An animated GIF showing how car headlights strike the Strieter-Lite reflector, creating unnatural and apparently moving lights which frighten wildlife away from the highway.

The installation procedure is to determine the location of the line of reflectors along each roadside, taking into consideration the amount of offset desired, width of usable shoulders, guard rails, vertical vegetation, drainage ditches and embankments. The reflector lines are not required to be equally distant from the centerline of the highway or the same distance from the highway edge. (The highway does not need to be centered between the lines of reflectors.)

The reflectors may be offset up to 40 ft from the active edge of the highway, provided the distance between the reflector lines does not exceed 125 ft. The spacing of the reflectors along the highway (longitudinally) must always be equal to the distance ("D" in the diagram) between the reflector lines (perpendicular to the highway). When the distance between the lines of reflectors is changed, the spacing must also be changed to remain equal to the distance between reflector lines. This spacing is applied to level ground, inclines and outsides of curves. Reflectors on the inside of curves should be evenly spaced and staggered from reflectors on the outside of the curves.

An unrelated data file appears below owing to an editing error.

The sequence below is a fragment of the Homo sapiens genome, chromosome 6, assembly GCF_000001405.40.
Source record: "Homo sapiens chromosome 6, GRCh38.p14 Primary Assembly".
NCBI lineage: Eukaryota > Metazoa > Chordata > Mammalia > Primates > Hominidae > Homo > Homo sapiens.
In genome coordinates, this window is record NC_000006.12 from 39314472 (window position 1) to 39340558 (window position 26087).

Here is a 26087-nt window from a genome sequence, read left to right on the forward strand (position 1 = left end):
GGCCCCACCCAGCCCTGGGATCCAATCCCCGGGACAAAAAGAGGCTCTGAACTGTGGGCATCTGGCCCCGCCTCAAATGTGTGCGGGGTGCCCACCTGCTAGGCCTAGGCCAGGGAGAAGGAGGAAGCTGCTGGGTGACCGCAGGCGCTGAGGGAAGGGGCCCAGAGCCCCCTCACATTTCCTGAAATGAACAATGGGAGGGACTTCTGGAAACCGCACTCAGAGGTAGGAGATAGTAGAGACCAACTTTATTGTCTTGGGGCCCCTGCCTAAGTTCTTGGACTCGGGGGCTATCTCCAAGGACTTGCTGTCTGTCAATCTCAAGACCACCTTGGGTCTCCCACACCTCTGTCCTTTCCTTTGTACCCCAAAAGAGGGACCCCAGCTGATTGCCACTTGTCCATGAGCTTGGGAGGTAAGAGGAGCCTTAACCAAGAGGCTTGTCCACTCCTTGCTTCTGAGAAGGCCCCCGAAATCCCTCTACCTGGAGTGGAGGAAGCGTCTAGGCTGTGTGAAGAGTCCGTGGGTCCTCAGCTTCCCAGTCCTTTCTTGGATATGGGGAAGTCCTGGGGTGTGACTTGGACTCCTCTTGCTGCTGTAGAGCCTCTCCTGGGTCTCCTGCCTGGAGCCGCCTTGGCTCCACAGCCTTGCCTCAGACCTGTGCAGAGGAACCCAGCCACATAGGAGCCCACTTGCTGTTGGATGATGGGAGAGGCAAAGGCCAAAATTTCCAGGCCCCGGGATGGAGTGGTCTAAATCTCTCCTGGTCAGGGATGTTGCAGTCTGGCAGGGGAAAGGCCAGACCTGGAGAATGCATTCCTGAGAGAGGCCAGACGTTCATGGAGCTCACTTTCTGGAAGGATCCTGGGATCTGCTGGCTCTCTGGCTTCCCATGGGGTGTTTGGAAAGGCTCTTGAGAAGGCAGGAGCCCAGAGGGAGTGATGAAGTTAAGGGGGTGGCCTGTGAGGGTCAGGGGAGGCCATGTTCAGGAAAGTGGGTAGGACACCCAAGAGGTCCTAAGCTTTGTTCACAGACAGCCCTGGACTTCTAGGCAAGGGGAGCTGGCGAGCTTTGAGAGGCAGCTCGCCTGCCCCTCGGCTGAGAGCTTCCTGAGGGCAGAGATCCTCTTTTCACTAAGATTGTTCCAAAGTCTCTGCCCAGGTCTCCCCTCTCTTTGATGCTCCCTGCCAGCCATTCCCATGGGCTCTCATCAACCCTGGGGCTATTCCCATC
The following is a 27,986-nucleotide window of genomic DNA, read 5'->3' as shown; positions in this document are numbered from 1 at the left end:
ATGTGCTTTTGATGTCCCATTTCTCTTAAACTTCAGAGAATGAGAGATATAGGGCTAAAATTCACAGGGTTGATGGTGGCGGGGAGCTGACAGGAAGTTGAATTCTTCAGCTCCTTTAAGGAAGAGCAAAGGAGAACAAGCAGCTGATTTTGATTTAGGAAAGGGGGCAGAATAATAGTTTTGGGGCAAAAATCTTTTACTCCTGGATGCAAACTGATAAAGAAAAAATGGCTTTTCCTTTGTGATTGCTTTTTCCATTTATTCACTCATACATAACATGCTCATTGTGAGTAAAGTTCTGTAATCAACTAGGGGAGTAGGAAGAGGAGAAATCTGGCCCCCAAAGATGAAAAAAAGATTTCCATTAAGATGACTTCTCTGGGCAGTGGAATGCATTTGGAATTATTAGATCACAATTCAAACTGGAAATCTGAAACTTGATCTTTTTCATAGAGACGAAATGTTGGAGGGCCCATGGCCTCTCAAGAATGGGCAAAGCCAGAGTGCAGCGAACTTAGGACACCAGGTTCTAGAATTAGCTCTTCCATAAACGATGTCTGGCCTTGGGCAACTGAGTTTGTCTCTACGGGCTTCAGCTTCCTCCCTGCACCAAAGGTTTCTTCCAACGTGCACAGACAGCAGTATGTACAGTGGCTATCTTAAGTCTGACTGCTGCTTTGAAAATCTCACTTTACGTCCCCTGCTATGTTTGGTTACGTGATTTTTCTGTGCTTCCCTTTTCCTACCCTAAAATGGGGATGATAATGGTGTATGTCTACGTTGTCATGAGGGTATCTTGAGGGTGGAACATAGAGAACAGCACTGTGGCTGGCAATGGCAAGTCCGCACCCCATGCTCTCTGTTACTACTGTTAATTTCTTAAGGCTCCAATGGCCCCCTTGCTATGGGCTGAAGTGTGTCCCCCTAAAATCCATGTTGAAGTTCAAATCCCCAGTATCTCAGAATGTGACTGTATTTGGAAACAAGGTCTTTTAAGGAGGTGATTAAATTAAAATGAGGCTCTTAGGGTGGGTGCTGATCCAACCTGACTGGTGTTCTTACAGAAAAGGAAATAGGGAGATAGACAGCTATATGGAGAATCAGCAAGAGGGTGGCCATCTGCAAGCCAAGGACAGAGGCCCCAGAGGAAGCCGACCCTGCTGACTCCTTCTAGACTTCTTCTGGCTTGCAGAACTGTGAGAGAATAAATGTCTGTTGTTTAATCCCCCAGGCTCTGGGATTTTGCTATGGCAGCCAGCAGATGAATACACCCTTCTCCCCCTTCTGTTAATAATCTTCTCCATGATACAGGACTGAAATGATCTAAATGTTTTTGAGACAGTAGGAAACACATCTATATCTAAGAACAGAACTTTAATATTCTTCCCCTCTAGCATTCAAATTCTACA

The reflectors are mounted on highway delineator posts with the bottom of the reflector 24 to 30 inches above the crown of the road. The reflectors are to be staggered and directed across the highway, never directly across from each other.

Calculating the Number of Reflectors Needed

Determine where the line of reflectors are to be located on each side of the road.  Note: this may vary, depending on the conditions of the roadsides, i.e. width of roadsides, obstacles present, culvert walls, guard rails, large trees, etc.